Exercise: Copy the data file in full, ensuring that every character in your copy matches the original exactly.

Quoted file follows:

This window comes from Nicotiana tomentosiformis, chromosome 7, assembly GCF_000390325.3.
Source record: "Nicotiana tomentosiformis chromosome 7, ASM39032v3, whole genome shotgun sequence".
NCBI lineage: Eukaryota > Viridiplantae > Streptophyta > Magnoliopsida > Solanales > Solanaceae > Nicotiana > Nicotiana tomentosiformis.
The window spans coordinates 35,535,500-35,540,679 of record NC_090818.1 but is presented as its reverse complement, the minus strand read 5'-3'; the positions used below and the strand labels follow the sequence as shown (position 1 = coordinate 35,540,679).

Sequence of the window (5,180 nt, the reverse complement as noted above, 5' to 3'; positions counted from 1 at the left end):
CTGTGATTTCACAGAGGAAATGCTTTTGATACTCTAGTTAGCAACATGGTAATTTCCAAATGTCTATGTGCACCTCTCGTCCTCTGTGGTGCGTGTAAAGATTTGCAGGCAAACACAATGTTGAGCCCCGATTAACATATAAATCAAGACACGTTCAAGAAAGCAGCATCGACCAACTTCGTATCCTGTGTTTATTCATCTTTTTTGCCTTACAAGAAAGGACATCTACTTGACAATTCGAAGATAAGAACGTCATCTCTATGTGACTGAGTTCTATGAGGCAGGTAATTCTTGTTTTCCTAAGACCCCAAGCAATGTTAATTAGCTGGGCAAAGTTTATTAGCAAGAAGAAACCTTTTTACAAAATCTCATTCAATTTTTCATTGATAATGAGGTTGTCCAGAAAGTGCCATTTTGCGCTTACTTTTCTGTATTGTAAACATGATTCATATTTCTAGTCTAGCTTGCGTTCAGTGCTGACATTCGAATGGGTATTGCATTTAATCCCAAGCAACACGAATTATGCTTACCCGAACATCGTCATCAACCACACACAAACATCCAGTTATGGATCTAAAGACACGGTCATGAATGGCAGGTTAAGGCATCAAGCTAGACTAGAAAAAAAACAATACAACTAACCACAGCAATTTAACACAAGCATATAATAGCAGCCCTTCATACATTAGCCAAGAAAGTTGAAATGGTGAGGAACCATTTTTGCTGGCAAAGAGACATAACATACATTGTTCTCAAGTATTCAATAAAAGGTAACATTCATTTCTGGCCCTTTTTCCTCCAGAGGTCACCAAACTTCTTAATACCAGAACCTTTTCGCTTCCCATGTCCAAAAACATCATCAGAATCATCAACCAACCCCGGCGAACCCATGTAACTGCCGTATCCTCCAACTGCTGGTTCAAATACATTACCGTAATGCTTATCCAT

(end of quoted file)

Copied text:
This window comes from Nicotiana tomentosiformis, chromosome 7, assembly GCF_000390325.3.
Source record: "Nicotiana tomentosiformis chromosome 7, ASM39032v3, whole genome shotgun sequence".
NCBI lineage: Eukaryota > Viridiplantae > Streptophyta > Magnoliopsida > Solanales > Solanaceae > Nicotiana > Nicotiana tomentosiformis.
The window spans coordinates 35,535,500-35,540,679 of record NC_090818.1 but is presented as its reverse complement, the minus strand read 5'-3'; the positions used below and the strand labels follow the sequence as shown (position 1 = coordinate 35,540,679).

Sequence of the window (5,180 nt, the reverse complement as noted above, 5' to 3'; positions counted from 1 at the left end):
CTGTGATTTCACAGAGGAAATGCTTTTGATACTCTAGTTAGCAACATGGTAATTTCCAAATGTCTATGTGCACCTCTCGTCCTCTGTGGTGCGTGTAAAGATTTGCAGGCAAACACAATGTTGAGCCCCGATTAACATATAAATCAAGACACGTTCAAGAAAGCAGCATCGACCAACTTCGTATCCTGTGTTTATTCATCTTTTTTGCCTTACAAGAAAGGACATCTACTTGACAATTCGAAGATAAGAACGTCATCTCTATGTGACTGAGTTCTATGAGGCAGGTAATTCTTGTTTTCCTAAGACCCCAAGCAATGTTAATTAGCTGGGCAAAGTTTATTAGCAAGAAGAAACCTTTTTACAAAATCTCATTCAATTTTTCATTGATAATGAGGTTGTCCAGAAAGTGCCATTTTGCGCTTACTTTTCTGTATTGTAAACATGATTCATATTTCTAGTCTAGCTTGCGTTCAGTGCTGACATTCGAATGGGTATTGCATTTAATCCCAAGCAACACGAATTATGCTTACCCGAACATCGTCATCAACCACACACAAACATCCAGTTATGGATCTAAAGACACGGTCATGAATGGCAGGTTAAGGCATCAAGCTAGACTAGAAAAAAAACAATACAACTAACCACAGCAATTTAACACAAGCATATAATAGCAGCCCTTCATACATTAGCCAAGAAAGTTGAAATGGTGAGGAACCATTTTTGCTGGCAAAGAGACATAACATACATTGTTCTCAAGTATTCAATAAAAGGTAACATTCATTTCTGGCCCTTTTTCCTCCAGAGGTCACCAAACTTCTTAATACCAGAACCTTTTCGCTTCCCATGTCCAAAAACATCATCAGAATCATCAACCAACCCCGGCGAACCCATGTAACTGCCGTATCCTCCAACTGCTGGTTCAAATACATTACCGTAATGCTTATCCAT